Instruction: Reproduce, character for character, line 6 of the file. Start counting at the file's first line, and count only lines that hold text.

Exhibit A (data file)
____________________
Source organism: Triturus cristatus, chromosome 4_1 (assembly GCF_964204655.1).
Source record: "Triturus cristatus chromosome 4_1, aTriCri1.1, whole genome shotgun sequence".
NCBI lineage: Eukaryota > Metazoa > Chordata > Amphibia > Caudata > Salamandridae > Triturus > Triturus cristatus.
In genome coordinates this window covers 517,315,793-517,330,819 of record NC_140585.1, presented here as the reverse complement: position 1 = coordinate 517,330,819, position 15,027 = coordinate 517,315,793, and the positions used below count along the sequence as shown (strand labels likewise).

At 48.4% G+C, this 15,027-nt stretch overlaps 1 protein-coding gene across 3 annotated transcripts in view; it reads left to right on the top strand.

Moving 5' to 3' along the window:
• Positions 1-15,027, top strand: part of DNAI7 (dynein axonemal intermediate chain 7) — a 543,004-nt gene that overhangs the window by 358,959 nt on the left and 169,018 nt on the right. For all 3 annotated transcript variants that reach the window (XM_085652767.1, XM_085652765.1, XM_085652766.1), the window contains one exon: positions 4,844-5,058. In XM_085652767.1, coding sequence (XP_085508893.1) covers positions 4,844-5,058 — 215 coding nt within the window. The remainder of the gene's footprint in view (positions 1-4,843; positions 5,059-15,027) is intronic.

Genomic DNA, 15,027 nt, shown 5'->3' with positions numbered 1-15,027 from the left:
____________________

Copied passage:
Moving 5' to 3' along the window: